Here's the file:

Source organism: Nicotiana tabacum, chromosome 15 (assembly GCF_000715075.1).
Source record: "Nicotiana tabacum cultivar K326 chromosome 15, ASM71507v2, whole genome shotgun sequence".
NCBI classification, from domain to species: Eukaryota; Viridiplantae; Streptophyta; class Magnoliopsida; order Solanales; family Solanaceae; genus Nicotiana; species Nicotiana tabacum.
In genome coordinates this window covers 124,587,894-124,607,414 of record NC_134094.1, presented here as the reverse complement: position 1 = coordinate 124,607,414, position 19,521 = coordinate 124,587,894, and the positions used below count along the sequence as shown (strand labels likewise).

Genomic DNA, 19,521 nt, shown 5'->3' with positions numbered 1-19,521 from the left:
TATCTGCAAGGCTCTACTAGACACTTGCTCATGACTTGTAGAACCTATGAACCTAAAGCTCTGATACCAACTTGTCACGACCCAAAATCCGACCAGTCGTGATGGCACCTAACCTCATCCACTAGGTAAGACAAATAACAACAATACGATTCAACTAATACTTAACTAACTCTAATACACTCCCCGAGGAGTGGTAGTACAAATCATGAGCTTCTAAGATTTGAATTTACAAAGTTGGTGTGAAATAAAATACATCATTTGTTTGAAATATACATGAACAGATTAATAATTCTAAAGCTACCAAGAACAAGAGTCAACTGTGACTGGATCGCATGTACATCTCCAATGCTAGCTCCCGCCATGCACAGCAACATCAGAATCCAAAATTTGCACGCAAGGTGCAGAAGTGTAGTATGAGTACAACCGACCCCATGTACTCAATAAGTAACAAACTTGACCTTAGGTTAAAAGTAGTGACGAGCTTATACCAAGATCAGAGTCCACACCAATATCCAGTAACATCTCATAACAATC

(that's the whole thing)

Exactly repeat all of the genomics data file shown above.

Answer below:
Source organism: Nicotiana tabacum, chromosome 15 (assembly GCF_000715075.1).
Source record: "Nicotiana tabacum cultivar K326 chromosome 15, ASM71507v2, whole genome shotgun sequence".
NCBI classification, from domain to species: Eukaryota; Viridiplantae; Streptophyta; class Magnoliopsida; order Solanales; family Solanaceae; genus Nicotiana; species Nicotiana tabacum.
In genome coordinates this window covers 124,587,894-124,607,414 of record NC_134094.1, presented here as the reverse complement: position 1 = coordinate 124,607,414, position 19,521 = coordinate 124,587,894, and the positions used below count along the sequence as shown (strand labels likewise).

Genomic DNA, 19,521 nt, shown 5'->3' with positions numbered 1-19,521 from the left:
TATCTGCAAGGCTCTACTAGACACTTGCTCATGACTTGTAGAACCTATGAACCTAAAGCTCTGATACCAACTTGTCACGACCCAAAATCCGACCAGTCGTGATGGCACCTAACCTCATCCACTAGGTAAGACAAATAACAACAATACGATTCAACTAATACTTAACTAACTCTAATACACTCCCCGAGGAGTGGTAGTACAAATCATGAGCTTCTAAGATTTGAATTTACAAAGTTGGTGTGAAATAAAATACATCATTTGTTTGAAATATACATGAACAGATTAATAATTCTAAAGCTACCAAGAACAAGAGTCAACTGTGACTGGATCGCATGTACATCTCCAATGCTAGCTCCCGCCATGCACAGCAACATCAGAATCCAAAATTTGCACGCAAGGTGCAGAAGTGTAGTATGAGTACAACCGACCCCATGTACTCAATAAGTAACAAACTTGACCTTAGGTTAAAAGTAGTGACGAGCTTATACCAAGATCAGAGTCCACACCAATATCCAGTAACATCTCATAACAATC